Illinois school leaders said they can't offer guidance for how local schools should deal with the lack of a state budget because each school has its own fiscal needs, but most schools say they don't need budget advice.
They need answers about their legal obligations to Illinois' long list of school requirements.
Illinois Education Secretary Beth Purvis said she doesn't have any advice, other than hope, for schools looking for answers about the lack of a state budget.
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“We have 862 districts in the state of Illinois, and I think the answer is going to be different for every one of those districts,” Purvis said. . The Illinois State Board of Education, or ISBE, also doesn't have advice for local schools. An IBSE spokeswoman would only point to Illinois State Superintendent Tony Smith's June statement to schools asking local districts to wait.
Ben Schwarm, deputy executive director of the Illinois Association of School Boards, said local schools don't need guidance about their local budgets. He said they are looking for answers about their legal requirement to fulfill Illinois' long list of school mandates, including a full school year and four-year education requirements.
“It is required that [schools] have P.E. every day, of every year, for every student through their K-12 career. We're the only state in the country that does that,” Schwarm said. “There are requirements for special education.”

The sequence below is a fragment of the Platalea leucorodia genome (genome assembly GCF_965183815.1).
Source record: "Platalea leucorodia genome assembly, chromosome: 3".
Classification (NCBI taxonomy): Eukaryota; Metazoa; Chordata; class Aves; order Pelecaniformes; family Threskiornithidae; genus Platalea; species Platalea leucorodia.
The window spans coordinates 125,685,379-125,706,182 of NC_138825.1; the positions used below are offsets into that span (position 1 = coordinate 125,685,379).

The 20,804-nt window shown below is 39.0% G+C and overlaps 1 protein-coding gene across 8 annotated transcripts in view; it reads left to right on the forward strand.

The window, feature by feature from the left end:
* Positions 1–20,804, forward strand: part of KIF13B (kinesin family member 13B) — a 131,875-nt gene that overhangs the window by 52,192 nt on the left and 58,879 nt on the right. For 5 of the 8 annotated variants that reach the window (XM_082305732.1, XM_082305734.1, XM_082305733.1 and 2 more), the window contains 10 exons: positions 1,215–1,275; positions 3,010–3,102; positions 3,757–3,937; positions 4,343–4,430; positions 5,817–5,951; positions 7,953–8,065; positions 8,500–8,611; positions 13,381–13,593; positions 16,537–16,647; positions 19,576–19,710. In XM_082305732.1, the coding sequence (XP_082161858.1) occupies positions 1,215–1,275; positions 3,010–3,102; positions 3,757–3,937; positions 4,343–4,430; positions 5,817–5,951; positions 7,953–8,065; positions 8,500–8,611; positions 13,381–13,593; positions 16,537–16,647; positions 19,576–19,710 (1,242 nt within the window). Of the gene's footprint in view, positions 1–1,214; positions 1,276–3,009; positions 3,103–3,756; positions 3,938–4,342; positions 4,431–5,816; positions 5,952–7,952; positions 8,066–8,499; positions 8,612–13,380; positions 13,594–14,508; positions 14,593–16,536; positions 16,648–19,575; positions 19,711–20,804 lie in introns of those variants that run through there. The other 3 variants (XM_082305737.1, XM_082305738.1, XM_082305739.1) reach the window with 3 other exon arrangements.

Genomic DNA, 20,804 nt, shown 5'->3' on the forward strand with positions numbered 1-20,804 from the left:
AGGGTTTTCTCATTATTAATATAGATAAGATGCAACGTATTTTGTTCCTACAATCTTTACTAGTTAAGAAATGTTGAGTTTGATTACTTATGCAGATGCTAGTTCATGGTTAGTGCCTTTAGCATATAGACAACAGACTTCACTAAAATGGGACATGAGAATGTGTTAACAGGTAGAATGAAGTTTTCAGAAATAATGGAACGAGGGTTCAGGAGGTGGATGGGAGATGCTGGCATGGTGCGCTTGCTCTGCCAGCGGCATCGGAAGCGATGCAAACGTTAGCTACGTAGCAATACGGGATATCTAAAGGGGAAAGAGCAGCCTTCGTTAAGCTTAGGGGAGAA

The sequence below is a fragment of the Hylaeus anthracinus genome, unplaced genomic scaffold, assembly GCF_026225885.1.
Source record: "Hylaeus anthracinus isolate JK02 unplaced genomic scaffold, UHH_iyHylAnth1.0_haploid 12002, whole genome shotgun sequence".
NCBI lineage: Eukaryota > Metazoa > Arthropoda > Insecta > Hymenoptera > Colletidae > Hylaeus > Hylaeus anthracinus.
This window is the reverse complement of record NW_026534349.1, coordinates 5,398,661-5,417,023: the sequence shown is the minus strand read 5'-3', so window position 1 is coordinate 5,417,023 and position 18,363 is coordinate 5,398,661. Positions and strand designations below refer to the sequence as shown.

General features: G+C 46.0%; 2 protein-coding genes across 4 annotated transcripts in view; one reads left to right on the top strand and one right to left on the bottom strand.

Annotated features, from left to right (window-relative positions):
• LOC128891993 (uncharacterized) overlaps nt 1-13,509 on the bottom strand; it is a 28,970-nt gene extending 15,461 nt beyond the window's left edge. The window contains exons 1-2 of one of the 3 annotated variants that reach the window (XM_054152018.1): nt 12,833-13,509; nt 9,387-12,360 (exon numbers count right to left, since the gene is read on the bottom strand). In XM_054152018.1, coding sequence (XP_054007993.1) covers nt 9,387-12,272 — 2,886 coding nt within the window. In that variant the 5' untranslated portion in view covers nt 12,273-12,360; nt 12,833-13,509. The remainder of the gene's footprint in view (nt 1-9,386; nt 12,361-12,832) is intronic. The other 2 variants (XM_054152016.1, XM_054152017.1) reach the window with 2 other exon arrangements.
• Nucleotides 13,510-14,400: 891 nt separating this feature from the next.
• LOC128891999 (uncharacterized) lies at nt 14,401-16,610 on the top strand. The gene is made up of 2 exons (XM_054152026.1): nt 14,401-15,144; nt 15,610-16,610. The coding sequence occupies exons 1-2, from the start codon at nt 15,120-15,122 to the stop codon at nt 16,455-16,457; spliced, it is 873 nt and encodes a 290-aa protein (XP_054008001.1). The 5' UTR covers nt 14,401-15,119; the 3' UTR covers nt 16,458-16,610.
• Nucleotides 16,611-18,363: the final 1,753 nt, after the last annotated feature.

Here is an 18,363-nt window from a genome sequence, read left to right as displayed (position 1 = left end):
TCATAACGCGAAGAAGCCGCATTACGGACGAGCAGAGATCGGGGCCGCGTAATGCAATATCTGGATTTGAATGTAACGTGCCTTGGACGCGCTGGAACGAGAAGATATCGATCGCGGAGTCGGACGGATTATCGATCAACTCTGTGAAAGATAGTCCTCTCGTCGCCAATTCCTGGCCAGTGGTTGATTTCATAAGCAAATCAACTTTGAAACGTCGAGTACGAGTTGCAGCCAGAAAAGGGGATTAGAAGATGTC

Schwarm said no school is looking to drop special education. But he said many schools would love to be able to stretch their budgets by having some flexibility with teaching P.E.
Purvis did not say what local schools should do about the state mandates. Again, she said she hopes local schools can figure it out.
“I think we have our school boards and our superintendents who are working hard to plan and make the right decisions for that individual district,” Purvis said.
Schwarm said that leaves local schools on their own.
“A lot of [the answers are] going to have to come from the district's own legal counsel.”
Most Illinois schools said they can open in August. But many doubt they can stay open the full school year without a state budget or without taking drastic actions.